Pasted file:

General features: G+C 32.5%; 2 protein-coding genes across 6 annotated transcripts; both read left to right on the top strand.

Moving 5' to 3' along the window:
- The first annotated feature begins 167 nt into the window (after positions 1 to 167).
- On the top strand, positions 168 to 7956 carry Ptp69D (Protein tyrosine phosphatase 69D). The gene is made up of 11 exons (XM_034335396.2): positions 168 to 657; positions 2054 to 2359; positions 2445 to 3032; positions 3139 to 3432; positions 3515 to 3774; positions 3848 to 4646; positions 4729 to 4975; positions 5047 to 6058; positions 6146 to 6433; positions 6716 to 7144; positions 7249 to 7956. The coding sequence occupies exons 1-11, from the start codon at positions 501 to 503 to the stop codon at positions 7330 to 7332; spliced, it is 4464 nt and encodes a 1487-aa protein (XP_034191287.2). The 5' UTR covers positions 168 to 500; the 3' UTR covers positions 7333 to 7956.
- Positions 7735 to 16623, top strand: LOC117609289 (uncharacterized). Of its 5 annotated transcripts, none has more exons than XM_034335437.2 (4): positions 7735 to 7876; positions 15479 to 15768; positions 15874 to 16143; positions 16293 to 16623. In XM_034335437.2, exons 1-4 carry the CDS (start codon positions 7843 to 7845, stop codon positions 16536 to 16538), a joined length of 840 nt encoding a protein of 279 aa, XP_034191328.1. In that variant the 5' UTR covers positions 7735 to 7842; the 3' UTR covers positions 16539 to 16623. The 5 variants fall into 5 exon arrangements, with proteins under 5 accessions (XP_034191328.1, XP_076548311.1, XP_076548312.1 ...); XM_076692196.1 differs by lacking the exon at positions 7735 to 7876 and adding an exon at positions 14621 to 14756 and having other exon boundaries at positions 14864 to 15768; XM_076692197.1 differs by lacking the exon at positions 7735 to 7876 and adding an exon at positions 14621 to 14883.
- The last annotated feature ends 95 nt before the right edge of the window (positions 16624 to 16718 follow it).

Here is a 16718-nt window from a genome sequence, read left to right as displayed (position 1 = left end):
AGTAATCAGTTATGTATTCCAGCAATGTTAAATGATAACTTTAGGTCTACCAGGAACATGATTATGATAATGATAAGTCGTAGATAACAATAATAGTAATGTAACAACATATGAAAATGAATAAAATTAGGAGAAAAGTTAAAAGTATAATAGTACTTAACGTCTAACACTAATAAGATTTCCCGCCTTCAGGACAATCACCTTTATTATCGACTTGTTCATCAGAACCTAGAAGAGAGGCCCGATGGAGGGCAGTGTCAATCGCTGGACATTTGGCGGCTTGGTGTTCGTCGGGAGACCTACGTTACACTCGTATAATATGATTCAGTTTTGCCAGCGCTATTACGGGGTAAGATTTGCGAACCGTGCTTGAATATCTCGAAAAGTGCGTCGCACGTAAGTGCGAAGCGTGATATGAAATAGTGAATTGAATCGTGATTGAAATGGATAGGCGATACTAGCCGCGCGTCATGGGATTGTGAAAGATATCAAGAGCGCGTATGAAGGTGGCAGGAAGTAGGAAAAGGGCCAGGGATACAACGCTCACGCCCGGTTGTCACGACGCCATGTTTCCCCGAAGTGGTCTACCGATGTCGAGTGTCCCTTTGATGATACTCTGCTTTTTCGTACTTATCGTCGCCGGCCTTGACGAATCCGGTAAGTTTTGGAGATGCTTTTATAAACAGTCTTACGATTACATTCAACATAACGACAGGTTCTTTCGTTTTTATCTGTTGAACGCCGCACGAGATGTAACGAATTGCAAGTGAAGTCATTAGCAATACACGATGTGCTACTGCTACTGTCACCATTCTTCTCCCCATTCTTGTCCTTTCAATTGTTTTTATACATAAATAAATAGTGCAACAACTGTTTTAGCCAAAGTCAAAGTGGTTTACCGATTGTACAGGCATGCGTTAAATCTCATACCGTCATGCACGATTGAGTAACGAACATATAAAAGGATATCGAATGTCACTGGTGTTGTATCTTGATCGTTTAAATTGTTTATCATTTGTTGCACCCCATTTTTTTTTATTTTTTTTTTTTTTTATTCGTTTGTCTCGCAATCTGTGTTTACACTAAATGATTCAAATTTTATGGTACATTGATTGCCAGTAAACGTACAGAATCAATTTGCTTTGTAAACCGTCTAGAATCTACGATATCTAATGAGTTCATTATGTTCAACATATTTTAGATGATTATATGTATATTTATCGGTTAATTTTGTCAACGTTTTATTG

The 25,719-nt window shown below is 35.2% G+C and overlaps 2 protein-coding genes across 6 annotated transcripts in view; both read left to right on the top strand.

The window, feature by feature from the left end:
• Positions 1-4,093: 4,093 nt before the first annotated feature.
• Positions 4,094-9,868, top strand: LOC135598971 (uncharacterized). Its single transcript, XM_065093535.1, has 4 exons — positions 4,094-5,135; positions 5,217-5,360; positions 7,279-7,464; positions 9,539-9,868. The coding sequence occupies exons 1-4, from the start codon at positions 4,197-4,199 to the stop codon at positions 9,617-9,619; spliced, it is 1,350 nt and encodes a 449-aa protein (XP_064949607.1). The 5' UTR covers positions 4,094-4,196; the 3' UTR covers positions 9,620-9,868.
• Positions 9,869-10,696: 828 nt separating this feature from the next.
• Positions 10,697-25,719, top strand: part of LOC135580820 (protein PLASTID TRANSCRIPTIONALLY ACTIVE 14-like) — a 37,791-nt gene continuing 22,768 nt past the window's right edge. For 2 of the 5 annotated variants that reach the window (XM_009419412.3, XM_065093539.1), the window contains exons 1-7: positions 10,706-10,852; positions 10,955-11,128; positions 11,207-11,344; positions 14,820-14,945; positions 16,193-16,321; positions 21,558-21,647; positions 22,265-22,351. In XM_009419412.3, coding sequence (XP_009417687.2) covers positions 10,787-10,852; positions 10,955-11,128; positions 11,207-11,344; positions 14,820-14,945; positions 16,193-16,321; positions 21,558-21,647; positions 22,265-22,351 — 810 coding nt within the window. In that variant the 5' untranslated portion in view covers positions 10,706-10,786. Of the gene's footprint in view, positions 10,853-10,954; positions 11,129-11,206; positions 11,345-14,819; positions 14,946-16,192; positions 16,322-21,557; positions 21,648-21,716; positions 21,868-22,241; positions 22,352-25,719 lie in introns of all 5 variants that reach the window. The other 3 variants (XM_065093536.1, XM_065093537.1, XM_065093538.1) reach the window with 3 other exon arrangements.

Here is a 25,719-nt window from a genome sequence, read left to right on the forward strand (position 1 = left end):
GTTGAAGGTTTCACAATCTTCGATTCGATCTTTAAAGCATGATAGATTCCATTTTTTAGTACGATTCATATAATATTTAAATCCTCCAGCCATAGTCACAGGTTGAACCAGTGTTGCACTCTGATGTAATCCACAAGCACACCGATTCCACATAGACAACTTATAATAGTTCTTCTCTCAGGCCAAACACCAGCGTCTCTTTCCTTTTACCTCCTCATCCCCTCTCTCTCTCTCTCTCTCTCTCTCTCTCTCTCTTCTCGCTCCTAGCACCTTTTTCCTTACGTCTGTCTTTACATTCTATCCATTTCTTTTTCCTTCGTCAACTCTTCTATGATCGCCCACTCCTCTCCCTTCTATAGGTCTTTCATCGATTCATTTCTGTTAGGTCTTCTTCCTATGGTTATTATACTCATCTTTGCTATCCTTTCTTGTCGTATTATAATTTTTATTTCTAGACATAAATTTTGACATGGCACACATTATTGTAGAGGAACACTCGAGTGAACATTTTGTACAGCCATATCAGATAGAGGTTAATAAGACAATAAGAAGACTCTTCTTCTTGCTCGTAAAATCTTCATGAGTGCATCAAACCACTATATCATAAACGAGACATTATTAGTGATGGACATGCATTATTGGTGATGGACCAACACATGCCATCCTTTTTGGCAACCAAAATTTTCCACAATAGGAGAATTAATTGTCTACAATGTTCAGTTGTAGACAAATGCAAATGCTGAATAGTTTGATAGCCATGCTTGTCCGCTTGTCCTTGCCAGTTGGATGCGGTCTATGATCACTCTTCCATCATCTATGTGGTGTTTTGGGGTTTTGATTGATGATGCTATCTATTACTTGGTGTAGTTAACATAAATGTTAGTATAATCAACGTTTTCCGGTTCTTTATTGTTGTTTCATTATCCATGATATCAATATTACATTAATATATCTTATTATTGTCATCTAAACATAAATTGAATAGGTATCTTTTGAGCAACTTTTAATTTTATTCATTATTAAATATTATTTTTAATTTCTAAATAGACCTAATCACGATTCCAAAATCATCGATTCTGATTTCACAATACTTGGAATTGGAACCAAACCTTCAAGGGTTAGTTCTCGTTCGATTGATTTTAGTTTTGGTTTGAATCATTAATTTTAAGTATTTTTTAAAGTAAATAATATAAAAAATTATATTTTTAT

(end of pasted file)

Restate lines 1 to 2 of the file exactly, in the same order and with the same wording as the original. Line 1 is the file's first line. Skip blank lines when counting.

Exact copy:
General features: G+C 32.5%; 2 protein-coding genes across 6 annotated transcripts; both read left to right on the top strand.

Moving 5' to 3' along the window: